A key aspect of an “always-on” approach is that it gives organisations the ability to ask different types of questions, when they want to ask them. It’s responsive, it’s real-time, and it’s actionable. Here are some tips to evolve the traditional engagement survey and help you get started with an always-on approach.
1. Define employee engagement: What does engagement for your organisation look like? What types of questions do you want to ask? In asking questions related to employee engagement, think about what’s actionable. That is, if the questions are related to career development or teamwork, what can you take action on?
2. Start listening: Listening to employees means giving them a real opportunity to provide feedback. Employees are not only seeking feedback, but they also want to provide it. This requires rethinking the typical approach of asking for feedback using close-ended forms. There’s valuable information in employees’ answers to open-ended questions.
3. Skip the traditional: If one of the challenges of traditional surveys is that they are long and involved, and can make it difficult to glean actionable insights from the results, simplify. Try a short survey, or even a single question, to take the pulse of the organisation on a particular issue.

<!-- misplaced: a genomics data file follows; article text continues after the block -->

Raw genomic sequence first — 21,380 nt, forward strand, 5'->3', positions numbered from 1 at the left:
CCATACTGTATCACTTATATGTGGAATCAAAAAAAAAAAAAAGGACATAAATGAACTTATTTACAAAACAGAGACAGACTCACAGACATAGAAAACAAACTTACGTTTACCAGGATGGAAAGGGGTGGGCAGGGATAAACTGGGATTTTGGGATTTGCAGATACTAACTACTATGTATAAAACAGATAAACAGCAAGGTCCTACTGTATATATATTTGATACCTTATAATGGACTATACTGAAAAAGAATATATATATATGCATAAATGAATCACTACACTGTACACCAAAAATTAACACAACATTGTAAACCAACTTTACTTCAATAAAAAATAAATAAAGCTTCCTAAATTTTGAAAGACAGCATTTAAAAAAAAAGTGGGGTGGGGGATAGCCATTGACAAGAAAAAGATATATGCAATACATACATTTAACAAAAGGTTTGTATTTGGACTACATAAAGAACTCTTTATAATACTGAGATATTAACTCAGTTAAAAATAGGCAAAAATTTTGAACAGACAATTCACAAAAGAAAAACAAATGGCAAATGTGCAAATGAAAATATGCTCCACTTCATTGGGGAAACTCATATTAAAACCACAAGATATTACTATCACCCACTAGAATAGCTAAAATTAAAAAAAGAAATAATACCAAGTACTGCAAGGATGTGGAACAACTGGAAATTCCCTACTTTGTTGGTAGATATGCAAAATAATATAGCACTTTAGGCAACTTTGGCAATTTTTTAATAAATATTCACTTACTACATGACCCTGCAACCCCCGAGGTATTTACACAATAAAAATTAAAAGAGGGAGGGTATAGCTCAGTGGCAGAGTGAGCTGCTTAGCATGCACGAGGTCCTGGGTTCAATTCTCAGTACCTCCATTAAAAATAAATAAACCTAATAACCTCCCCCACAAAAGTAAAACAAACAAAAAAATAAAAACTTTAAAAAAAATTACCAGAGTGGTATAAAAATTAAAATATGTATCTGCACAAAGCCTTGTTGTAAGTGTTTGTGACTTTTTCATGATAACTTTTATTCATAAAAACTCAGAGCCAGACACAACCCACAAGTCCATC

4. Measure the metrics that matter: Engagement surveys are a measurement tool, not a solution to improving engagement. To bring engagement to life, leaders must make engagement goals meaningful to employees' day-to-day experiences. For some teams, perks such as free snacks and treadmill desks may go a long way. For others, providing challenging work and setting clear career paths will drive better engagement and performance in the long run.
5. Set an action plan in place: Organisations will need to think about the action plan that will be driven by engagement survey results. What are priority action items that need to be addressed? When will you roll out new initiatives to support your engagement goals?